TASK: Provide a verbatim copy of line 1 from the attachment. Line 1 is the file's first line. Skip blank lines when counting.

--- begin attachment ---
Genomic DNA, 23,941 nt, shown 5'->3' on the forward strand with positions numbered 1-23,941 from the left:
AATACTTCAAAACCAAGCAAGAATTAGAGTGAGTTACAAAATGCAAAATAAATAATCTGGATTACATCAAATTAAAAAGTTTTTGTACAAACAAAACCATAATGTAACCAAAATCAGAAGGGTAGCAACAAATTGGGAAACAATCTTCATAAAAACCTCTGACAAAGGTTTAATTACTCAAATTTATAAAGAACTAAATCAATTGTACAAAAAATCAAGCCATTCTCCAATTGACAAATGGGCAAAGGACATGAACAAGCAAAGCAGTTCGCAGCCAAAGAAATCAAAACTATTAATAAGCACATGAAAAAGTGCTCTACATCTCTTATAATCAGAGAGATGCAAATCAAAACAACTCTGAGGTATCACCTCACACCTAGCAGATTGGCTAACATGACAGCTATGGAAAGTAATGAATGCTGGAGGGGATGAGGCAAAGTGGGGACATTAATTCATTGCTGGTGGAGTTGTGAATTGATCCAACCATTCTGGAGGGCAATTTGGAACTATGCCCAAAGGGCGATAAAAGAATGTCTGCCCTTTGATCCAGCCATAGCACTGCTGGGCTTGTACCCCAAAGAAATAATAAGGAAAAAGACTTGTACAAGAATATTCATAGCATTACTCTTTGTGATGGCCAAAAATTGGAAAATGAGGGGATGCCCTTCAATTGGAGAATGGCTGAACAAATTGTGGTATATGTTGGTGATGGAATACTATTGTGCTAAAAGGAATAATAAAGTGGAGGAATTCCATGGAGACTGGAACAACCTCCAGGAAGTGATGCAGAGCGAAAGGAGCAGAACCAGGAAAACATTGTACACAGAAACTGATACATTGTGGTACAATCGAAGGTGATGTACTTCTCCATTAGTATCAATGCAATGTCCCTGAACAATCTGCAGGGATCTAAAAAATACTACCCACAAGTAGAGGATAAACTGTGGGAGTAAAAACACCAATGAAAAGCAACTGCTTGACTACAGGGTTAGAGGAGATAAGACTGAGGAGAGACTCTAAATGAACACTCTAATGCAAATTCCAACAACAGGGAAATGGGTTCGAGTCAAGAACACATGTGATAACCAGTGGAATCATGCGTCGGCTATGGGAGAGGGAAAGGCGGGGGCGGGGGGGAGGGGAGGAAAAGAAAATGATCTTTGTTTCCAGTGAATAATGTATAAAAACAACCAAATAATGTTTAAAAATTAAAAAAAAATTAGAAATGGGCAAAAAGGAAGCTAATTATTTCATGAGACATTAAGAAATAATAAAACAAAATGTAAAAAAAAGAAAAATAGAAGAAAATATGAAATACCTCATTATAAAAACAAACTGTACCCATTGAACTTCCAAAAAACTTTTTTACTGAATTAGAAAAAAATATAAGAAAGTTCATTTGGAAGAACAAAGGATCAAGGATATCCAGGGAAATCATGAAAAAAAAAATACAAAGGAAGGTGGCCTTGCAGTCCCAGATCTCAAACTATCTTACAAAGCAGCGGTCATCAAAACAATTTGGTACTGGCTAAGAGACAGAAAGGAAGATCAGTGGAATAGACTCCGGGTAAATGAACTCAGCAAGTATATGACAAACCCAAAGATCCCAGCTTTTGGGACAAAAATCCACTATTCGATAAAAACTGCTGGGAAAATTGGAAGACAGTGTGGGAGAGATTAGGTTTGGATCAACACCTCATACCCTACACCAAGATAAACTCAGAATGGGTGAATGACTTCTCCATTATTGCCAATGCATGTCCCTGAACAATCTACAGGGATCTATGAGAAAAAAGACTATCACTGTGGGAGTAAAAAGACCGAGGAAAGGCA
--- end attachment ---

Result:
Genomic DNA, 23,941 nt, shown 5'->3' on the forward strand with positions numbered 1-23,941 from the left: